Decided: December 3, 1970.
STATE OF NEW JERSEY, PLAINTIFF-RESPONDENT,
JOSEPH LEE GRAY, DEFENDANT-APPELLANT
Conford, Kolovsky and Carton. The opinion of the court was delivered by Kolovsky, J.A.D. Conford, P.J.A.D. (concurring).
[112 NJSuper Page 413] Defendant was found guilty at a jury trial of having robbed one Gregory Green of $63 and appeals from the judgment of conviction.
[112 NJSuper Page 414]
The State's proofs were that defendant was one of a group of five young men who attacked the 18-year-old victim on June 30, 1968 and that it was defendant who held a knife to the victim's throat and took some $63 from his pocket. Shortly after the robbery, as Green, his father and two policemen cruised through the area in a patrol car, Green spotted the group who had robbed him. The suspects fled; the police apprehended only defendant Gray, who was then and there identified by Green as the man who held the knife. A knife was found on Gray's person.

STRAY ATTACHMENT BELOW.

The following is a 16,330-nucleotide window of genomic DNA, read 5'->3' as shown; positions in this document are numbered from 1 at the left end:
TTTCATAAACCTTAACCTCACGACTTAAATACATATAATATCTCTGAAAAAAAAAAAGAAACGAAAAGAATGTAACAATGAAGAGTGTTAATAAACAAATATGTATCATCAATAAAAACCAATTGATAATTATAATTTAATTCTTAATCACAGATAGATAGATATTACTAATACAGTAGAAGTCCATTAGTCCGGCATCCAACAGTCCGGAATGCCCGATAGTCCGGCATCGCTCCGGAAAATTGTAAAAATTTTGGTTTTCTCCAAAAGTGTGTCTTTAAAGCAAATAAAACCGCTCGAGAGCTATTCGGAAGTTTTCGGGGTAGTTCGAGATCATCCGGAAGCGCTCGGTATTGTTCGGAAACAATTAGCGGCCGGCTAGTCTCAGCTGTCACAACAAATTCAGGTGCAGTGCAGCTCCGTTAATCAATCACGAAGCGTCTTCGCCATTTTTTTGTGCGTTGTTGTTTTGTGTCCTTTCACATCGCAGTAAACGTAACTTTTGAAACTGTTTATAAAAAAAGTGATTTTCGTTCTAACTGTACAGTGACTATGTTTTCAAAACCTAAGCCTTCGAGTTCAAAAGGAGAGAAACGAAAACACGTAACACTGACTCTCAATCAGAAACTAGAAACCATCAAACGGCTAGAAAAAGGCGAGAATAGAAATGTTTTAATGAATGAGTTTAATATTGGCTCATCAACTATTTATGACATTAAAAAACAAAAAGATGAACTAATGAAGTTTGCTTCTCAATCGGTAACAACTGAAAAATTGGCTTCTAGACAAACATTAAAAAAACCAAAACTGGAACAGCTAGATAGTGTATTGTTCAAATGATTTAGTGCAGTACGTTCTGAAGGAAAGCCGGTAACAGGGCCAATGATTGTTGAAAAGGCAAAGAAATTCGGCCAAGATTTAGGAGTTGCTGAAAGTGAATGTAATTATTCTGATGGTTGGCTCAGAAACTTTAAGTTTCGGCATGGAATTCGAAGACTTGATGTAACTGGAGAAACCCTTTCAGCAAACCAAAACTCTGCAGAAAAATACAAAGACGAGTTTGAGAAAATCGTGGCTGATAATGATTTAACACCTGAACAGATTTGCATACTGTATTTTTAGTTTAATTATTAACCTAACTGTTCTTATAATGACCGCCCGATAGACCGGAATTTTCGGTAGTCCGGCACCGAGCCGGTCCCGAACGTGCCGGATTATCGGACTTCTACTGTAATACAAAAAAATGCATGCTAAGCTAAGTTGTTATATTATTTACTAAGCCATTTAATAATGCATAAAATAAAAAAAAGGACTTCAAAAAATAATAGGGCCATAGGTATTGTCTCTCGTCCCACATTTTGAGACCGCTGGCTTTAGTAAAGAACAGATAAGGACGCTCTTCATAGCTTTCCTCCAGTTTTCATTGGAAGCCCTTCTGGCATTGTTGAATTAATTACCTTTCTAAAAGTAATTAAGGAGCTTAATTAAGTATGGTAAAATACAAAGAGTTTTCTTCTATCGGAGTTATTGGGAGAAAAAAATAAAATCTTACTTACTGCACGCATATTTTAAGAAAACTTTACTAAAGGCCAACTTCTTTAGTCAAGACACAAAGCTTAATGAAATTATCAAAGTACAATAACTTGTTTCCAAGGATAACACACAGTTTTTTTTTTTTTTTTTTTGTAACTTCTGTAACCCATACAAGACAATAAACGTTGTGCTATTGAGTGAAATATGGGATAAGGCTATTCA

Defendant argues a number of reasons for reversal. Only one warrants any extended discussion.
There is no merit in the claim that it was plain error to admit evidence of the pretrial identification of defendant "contrary to the principles of United States v. Wade [388 U.S. 218, 87 S. Ct. 1926, 18 L. Ed. 2d 1149 (1967)]." The point is not available on appeal since no objection to the identification testimony was offered at the trial. Moreover, Green's identification of defendant immediately after he was apprehended by the police was an on-the-scene identification to which Wade does not apply. State v. Satterfield , 103 N.J. Super. 291 (App. Div. 1968).